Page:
Hafizah Hoze Rizal
PETALING JAYA: The government's intention to impose a fine of RM10,000 on any employer who fails to comply with the minimum wage requirement has received the support of workers' unions.
Security Guard Union acting secretary-general M. Gnanasegaran said the hefty fine would serve as a deterrent.
"If the government does not come down hard on such employers, the welfare of employees would be ignored," he said.
"We are also happy with the minimum wage move by the government as security guards are often accorded unfair treatment compared to other professions."
Malaysian Trades Union Congress (MTUC) secretary-general Abdul Halim Mansor (pic) said it was about time such a fine was imposed as has been done in many other countries, including Japan and South Korea.
"The fine will not be a burden to employers and will instead encourage them to take better care of their employees who are their biggest asset."
He also criticised the statement by Malaysian Employers Federation (MEF) executive director Shamsuddin Bardan that having a minimum wage would drive away foreign investments.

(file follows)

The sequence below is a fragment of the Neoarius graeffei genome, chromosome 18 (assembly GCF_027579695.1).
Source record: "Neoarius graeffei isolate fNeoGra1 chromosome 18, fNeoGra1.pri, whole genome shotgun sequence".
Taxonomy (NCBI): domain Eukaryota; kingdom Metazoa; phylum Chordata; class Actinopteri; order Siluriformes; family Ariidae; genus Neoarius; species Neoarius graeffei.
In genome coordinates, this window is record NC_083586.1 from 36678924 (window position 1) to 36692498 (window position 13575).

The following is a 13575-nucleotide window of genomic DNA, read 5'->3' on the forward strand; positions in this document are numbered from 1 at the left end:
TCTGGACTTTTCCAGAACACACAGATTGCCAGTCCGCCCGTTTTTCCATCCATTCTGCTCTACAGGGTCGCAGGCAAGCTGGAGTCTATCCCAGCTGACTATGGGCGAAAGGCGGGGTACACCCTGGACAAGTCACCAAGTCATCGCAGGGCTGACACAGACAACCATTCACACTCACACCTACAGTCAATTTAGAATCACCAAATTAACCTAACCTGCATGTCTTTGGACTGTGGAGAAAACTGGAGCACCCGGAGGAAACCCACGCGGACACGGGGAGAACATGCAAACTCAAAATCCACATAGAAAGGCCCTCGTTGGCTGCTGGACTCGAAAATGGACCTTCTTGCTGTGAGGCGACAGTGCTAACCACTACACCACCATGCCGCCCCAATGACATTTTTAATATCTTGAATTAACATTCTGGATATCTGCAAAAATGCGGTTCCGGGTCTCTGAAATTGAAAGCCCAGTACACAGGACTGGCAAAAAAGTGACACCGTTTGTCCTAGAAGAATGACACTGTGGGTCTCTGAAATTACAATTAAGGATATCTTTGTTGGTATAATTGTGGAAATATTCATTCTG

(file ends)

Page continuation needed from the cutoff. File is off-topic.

"Minimum wage is not the sole or main factor when foreigners are considering investing in Malaysia," said Abdul Halim.
Congress of Unions of Employees in the Public and Civil Services (Cuepacs) president Datuk Omar Osman also hailed the move to fine irresponsible employers.
"I fully support the idea of implementing a fine of RM10,000. I think it is a fair move.
"However, for big companies, RM10,000 is not very much," he said, adding that large corporations would not have a problem in forking out such a small sum.
On June 23, it was reported in a local English daily that the RM10,000 fine move was not well received by employers.
They had argued that such a fine would decrease foreign investments in Malaysia.
They also claimed that such a move would impede the efforts of turning Malaysia into a high-income nation.